strategy needs to include the development of a structured program to
specify good clinical practice, incorporate that practice into standards
and quality assurance methods, and test incentives for practitioners to
adopt them. Without this, Medicare will continue to be unable to provide
the information needed to ensure Medicare quality of care. Developing a
comprehensive Medicare quality assurance program would require addi-
tional funding of research, evaluation, and quality assessment program
operations.

Recommendations to the Secretary of HHS

To strengthen the process of medical review, Gao recommends evaluations of (1) the comparative effectiveness of carrier and intermediary screens and profiles as means to identify inappropriate and substandard care (p. 39), (2) the methods PROS use to review medical records and the utility of current methods for establishing their quality of care contract objectives (p. 64), and (3) the methods PROS use to review quality of care in Medicare prepaid health plans (p. 64). To improve coordination of medical review activities, GAO recommends (4) that formal guidelines be developed to coordinate the systematic and timely reporting by carriers and intermediaries to PROS and HCFA of possible quality of care problems (p. 41), and (5) that studies be initiated to assess the strengths and weaknesses of the division of responsibilities among carriers, intermediaries, and PROS for processing and screening Medicare claims data

and performing medical reviews to identify quality of care problems and
substandard providers and suppliers (p. 64). To improve Medicare qual-
ity of care data, GAO recommends that (6) PROS, intermediaries, and car-
riers document and report incidents in which key data elements for
monitoring quality of care are inaccurate (p. 82), (7) physicians provide
diagnostic information on part B claims submitted to carriers, who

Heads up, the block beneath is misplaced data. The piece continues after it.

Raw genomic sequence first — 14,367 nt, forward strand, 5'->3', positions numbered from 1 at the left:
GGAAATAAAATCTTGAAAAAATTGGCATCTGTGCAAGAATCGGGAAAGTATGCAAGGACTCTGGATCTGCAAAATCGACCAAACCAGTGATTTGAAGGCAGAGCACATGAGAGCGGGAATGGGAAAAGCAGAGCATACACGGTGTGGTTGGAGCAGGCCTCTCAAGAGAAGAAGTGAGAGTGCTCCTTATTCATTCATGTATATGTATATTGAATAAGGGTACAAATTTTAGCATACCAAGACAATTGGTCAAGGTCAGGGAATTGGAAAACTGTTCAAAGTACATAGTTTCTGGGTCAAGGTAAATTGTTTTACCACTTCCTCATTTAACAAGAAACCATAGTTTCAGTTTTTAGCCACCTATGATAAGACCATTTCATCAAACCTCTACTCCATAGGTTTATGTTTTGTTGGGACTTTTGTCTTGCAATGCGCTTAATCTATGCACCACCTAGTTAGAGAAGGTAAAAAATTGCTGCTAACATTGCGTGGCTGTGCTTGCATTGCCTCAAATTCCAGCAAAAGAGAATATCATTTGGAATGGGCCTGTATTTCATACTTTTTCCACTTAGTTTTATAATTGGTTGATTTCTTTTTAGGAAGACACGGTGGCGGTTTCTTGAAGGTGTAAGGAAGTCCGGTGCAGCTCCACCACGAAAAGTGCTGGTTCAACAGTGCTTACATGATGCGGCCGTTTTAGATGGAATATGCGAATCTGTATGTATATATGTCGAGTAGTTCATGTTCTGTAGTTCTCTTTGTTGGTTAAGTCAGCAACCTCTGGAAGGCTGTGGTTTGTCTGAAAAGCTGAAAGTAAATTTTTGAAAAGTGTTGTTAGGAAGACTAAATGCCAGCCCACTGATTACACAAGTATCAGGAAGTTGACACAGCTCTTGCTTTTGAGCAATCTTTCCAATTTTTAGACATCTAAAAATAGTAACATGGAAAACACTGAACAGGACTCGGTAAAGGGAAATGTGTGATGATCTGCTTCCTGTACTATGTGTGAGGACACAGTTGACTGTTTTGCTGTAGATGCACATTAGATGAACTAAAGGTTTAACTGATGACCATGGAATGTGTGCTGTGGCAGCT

would forward this information to HCFA for inclusion in central data files
(p. 81), and (8) the data used to evaluate PRO medical reviews include
the information necessary to generate national estimates of quality
problems (p. 83). Finally (9), GAO recommends a high priority be
assigned to developing a centralized data file including nationally repre-
sentative information on the health care status, care needs, and health
care outcomes of home health care patients as well as nursing home
residents (p. 83).

Matter for
Consideration by the
Subcommittee

The Subcommittee on Health should consider developing legislative proposals to assign specific research and development responsibilities to a new federal entity or existing entities for (1) developing, disseminating, and coordinating activities intended to define good medical practice and develop improved quality assurance methods, and (2) incorporating this knowledge into Medicare quality assurance efforts. Possible locations for these activities are discussed in chapter 7 (p. 110).

Agency Comments

HHS agrees in principle with all or part of most of GAO's recommenda-
tions, but has not presented specific plans for implementing changes.
The agency does not agree with Gao's recommendation for addressing
errors in billing, and has concerns about the possible cost of evaluating
the utility of screening by claims processors to detect potential quality
of care problems. His also disagrees with aspects of GAO's recommenda-
tion regarding the evaluation of PRO reviews of care provided in prepaid
health care plans. Finally, HHS does not support the creation of a new
federal entity responsible for the development of quality assurance
methods, but does state that improvements in internal coordination
efforts will be considered. His believes that a new federal entity would
create problems of duplication of effort. GAO's view is that such an
entity, which could be located in new or existing HHS offices, would per-
form key functions essential for sound quality assurance that are not
currently the clear responsibility of any HHS office or agency. The full
text of His comments and our response are presented in appendix VII.